Tag Archive: cap

2% Cap Plus Federal Grant Equals Bust

As I read the federal governments eagerness to distibute grant money to states and municipalities, I wonder the impact it will have on NJ budgets as it relates to the 2% cap.  As I understand the cap law, a budget cannot increase more than 2% per year, barring the exemptions (health care, pensions, ect..).  To my knowledge there is no exemption for grant money.

Lets say you have a 2010-2011 budget of 10 million. If a school board was to receive $250,000 in federal assistance, the NJ cap law would be busted. The school board would not be able to accept the money unless they had voter approval (which takes too much time and would be impractical in this instance)

Am I wrong here?  Is the legislature going to make another exemption for federal grant money? Another problem in receiving grant money is that if you were to receive a one or two year grant, the cap law allows no function to build reserves during the grant period so that when the grant ends, there is no practical way to sustain the hires that were aquired during the grant years without a significant tax increase in the end.  I know Senator Sweeney was working on an exemption for reserve money, but I think it went nowhere.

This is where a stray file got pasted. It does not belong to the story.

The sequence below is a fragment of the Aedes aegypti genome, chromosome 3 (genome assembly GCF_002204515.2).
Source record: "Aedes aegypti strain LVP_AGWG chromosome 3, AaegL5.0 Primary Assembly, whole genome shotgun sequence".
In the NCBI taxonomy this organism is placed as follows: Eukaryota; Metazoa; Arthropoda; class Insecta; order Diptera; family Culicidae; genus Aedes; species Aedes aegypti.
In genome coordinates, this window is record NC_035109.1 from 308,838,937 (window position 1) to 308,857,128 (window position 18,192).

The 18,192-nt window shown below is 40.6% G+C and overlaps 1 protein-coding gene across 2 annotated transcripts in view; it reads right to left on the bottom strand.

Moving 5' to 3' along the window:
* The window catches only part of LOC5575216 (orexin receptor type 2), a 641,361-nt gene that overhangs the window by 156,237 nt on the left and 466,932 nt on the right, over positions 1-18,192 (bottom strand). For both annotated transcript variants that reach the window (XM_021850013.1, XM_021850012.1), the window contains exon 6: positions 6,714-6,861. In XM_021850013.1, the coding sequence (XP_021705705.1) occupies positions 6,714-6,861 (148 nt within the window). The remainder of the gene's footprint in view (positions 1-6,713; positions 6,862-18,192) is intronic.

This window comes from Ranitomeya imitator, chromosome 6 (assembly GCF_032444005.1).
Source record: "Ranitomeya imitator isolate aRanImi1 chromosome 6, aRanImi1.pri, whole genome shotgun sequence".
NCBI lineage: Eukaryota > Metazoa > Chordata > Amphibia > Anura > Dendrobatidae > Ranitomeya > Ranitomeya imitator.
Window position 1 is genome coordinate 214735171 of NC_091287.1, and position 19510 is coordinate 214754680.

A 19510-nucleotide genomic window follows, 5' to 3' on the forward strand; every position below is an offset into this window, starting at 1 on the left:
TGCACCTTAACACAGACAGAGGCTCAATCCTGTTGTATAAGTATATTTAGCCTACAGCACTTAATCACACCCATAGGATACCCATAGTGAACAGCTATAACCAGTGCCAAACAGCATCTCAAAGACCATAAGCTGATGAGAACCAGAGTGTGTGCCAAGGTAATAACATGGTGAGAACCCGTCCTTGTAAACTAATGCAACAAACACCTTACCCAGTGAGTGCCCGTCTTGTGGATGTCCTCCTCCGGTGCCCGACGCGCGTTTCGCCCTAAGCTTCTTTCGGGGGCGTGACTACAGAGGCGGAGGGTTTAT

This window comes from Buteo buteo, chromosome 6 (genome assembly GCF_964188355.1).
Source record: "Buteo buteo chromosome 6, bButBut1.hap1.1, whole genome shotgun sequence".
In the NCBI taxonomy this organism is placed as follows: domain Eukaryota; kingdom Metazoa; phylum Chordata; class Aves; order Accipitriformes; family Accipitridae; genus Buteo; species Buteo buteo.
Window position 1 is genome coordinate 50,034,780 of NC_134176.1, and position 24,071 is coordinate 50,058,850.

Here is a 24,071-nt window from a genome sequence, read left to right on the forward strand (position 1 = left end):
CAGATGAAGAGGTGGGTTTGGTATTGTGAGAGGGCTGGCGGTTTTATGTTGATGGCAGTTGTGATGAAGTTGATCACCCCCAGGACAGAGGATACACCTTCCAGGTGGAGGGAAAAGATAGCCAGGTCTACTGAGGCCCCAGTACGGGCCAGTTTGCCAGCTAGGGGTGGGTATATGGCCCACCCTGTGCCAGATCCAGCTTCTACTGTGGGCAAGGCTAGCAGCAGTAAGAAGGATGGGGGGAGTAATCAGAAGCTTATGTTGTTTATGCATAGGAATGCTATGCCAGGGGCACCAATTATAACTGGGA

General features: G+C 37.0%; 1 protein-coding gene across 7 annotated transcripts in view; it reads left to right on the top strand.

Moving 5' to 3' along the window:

2% Panic

A story in today’s Times of Trenton

http://www.nj.com/mercer/index…

has a bunch of Mercer County mayor’s sweating the new 2% cap.  It is funny to read the quotes as the mayor’s try and artfully dodge offending the governor while simultaneously crapping their pants worrying about next years budget after just slashing and burning this years budget.  My initial thoughts reading this article are, why did mayor’s stand next to the governor and wave the cap flag without thinking it through?  Are they that wrapped up in party politics?  Are they lazy or dumb? Both?

Now the mayor’s and the League of Municipalities are shouting they need the “tool kit”.  The tool kit is just as much a farce as the cap.  Most of the tool kit is unconstitutional.  The legislature seems to be in no hurry to discuss the tool kit, and many legislators have said they have serious problems with a lot of the “kit”.

There are many towns in NJ like Upper Freehold Township, Monmouth County.  UFT has no police department, has about 6 paid fire fighters (whose salaries are well below state average,  have never taken the town to arbitration, and have only had a contract for about 7 years), a handful of DPW employees, and your standard municipal building employees.  UFT is not a civil service jurisdiction. UFT has slashed and burned their budget this year, including layoffs, furloughs, and service reductions.